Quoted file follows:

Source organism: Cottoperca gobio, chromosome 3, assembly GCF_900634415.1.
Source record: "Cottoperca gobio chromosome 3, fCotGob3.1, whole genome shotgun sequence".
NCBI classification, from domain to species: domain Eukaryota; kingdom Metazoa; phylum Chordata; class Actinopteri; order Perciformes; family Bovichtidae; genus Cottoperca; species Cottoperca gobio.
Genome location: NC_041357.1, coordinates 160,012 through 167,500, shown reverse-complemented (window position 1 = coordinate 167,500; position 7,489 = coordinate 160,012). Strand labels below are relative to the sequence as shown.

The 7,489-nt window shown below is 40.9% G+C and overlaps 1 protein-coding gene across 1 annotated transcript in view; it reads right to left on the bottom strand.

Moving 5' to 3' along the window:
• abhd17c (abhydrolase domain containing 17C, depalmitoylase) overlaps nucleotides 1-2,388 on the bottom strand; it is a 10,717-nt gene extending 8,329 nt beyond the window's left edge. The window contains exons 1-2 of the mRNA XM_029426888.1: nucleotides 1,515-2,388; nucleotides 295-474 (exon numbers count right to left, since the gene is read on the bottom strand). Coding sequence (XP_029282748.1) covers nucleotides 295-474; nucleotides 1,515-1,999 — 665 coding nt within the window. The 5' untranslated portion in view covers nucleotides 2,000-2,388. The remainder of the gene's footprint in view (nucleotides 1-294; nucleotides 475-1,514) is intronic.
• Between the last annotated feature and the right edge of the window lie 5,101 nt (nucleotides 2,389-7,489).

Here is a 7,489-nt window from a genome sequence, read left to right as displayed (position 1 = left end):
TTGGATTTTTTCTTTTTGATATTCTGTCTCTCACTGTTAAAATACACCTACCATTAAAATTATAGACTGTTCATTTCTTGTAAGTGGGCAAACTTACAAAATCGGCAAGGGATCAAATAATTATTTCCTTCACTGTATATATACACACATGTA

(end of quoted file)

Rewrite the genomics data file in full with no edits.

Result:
Source organism: Cottoperca gobio, chromosome 3, assembly GCF_900634415.1.
Source record: "Cottoperca gobio chromosome 3, fCotGob3.1, whole genome shotgun sequence".
NCBI classification, from domain to species: domain Eukaryota; kingdom Metazoa; phylum Chordata; class Actinopteri; order Perciformes; family Bovichtidae; genus Cottoperca; species Cottoperca gobio.
Genome location: NC_041357.1, coordinates 160,012 through 167,500, shown reverse-complemented (window position 1 = coordinate 167,500; position 7,489 = coordinate 160,012). Strand labels below are relative to the sequence as shown.

The 7,489-nt window shown below is 40.9% G+C and overlaps 1 protein-coding gene across 1 annotated transcript in view; it reads right to left on the bottom strand.

Moving 5' to 3' along the window:
• abhd17c (abhydrolase domain containing 17C, depalmitoylase) overlaps nucleotides 1-2,388 on the bottom strand; it is a 10,717-nt gene extending 8,329 nt beyond the window's left edge. The window contains exons 1-2 of the mRNA XM_029426888.1: nucleotides 1,515-2,388; nucleotides 295-474 (exon numbers count right to left, since the gene is read on the bottom strand). Coding sequence (XP_029282748.1) covers nucleotides 295-474; nucleotides 1,515-1,999 — 665 coding nt within the window. The 5' untranslated portion in view covers nucleotides 2,000-2,388. The remainder of the gene's footprint in view (nucleotides 1-294; nucleotides 475-1,514) is intronic.
• Between the last annotated feature and the right edge of the window lie 5,101 nt (nucleotides 2,389-7,489).

Here is a 7,489-nt window from a genome sequence, read left to right as displayed (position 1 = left end):
TTGGATTTTTTCTTTTTGATATTCTGTCTCTCACTGTTAAAATACACCTACCATTAAAATTATAGACTGTTCATTTCTTGTAAGTGGGCAAACTTACAAAATCGGCAAGGGATCAAATAATTATTTCCTTCACTGTATATATACACACATGTA